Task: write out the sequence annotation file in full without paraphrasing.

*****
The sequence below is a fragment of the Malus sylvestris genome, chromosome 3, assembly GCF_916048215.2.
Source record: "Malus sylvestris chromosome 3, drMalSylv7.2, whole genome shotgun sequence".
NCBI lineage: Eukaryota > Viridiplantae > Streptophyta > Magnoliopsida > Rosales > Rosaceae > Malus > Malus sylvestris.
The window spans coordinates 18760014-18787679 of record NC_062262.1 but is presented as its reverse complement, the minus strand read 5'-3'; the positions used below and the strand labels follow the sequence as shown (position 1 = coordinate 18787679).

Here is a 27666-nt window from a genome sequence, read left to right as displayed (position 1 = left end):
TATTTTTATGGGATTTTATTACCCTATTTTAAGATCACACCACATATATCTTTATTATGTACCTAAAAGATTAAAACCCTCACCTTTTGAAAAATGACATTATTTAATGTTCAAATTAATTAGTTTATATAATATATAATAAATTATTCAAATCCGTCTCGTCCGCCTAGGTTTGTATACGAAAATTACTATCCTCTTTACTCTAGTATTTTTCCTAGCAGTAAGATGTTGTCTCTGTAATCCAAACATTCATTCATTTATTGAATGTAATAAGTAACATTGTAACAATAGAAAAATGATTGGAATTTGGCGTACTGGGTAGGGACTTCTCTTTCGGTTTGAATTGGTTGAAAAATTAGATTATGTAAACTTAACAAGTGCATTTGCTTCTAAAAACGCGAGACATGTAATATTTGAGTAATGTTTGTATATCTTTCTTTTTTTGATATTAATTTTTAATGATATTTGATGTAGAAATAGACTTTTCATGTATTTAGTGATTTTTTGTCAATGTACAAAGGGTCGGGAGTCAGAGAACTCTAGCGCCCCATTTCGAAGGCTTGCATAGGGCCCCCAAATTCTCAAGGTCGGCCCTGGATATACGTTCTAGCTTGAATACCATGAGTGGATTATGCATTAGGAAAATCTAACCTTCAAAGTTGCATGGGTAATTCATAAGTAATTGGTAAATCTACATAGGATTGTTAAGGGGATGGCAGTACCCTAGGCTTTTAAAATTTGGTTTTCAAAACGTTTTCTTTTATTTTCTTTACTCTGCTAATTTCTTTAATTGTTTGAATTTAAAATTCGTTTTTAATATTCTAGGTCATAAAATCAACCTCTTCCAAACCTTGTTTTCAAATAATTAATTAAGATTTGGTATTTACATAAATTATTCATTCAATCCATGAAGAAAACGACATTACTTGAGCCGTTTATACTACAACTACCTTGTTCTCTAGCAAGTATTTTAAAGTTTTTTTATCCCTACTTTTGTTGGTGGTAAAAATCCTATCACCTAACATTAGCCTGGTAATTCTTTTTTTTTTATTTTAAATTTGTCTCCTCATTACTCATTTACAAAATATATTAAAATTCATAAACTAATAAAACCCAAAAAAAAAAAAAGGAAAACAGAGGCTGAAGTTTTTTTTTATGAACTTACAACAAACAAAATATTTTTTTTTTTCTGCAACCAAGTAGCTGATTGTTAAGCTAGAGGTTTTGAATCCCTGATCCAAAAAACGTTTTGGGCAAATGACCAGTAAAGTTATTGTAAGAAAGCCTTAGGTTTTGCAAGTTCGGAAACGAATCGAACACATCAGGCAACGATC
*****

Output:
The sequence below is a fragment of the Malus sylvestris genome, chromosome 3, assembly GCF_916048215.2.
Source record: "Malus sylvestris chromosome 3, drMalSylv7.2, whole genome shotgun sequence".
NCBI lineage: Eukaryota > Viridiplantae > Streptophyta > Magnoliopsida > Rosales > Rosaceae > Malus > Malus sylvestris.
The window spans coordinates 18760014-18787679 of record NC_062262.1 but is presented as its reverse complement, the minus strand read 5'-3'; the positions used below and the strand labels follow the sequence as shown (position 1 = coordinate 18787679).

Here is a 27666-nt window from a genome sequence, read left to right as displayed (position 1 = left end):
TATTTTTATGGGATTTTATTACCCTATTTTAAGATCACACCACATATATCTTTATTATGTACCTAAAAGATTAAAACCCTCACCTTTTGAAAAATGACATTATTTAATGTTCAAATTAATTAGTTTATATAATATATAATAAATTATTCAAATCCGTCTCGTCCGCCTAGGTTTGTATACGAAAATTACTATCCTCTTTACTCTAGTATTTTTCCTAGCAGTAAGATGTTGTCTCTGTAATCCAAACATTCATTCATTTATTGAATGTAATAAGTAACATTGTAACAATAGAAAAATGATTGGAATTTGGCGTACTGGGTAGGGACTTCTCTTTCGGTTTGAATTGGTTGAAAAATTAGATTATGTAAACTTAACAAGTGCATTTGCTTCTAAAAACGCGAGACATGTAATATTTGAGTAATGTTTGTATATCTTTCTTTTTTTGATATTAATTTTTAATGATATTTGATGTAGAAATAGACTTTTCATGTATTTAGTGATTTTTTGTCAATGTACAAAGGGTCGGGAGTCAGAGAACTCTAGCGCCCCATTTCGAAGGCTTGCATAGGGCCCCCAAATTCTCAAGGTCGGCCCTGGATATACGTTCTAGCTTGAATACCATGAGTGGATTATGCATTAGGAAAATCTAACCTTCAAAGTTGCATGGGTAATTCATAAGTAATTGGTAAATCTACATAGGATTGTTAAGGGGATGGCAGTACCCTAGGCTTTTAAAATTTGGTTTTCAAAACGTTTTCTTTTATTTTCTTTACTCTGCTAATTTCTTTAATTGTTTGAATTTAAAATTCGTTTTTAATATTCTAGGTCATAAAATCAACCTCTTCCAAACCTTGTTTTCAAATAATTAATTAAGATTTGGTATTTACATAAATTATTCATTCAATCCATGAAGAAAACGACATTACTTGAGCCGTTTATACTACAACTACCTTGTTCTCTAGCAAGTATTTTAAAGTTTTTTTATCCCTACTTTTGTTGGTGGTAAAAATCCTATCACCTAACATTAGCCTGGTAATTCTTTTTTTTTTATTTTAAATTTGTCTCCTCATTACTCATTTACAAAATATATTAAAATTCATAAACTAATAAAACCCAAAAAAAAAAAAAGGAAAACAGAGGCTGAAGTTTTTTTTTATGAACTTACAACAAACAAAATATTTTTTTTTTTCTGCAACCAAGTAGCTGATTGTTAAGCTAGAGGTTTTGAATCCCTGATCCAAAAAACGTTTTGGGCAAATGACCAGTAAAGTTATTGTAAGAAAGCCTTAGGTTTTGCAAGTTCGGAAACGAATCGAACACATCAGGCAACGATC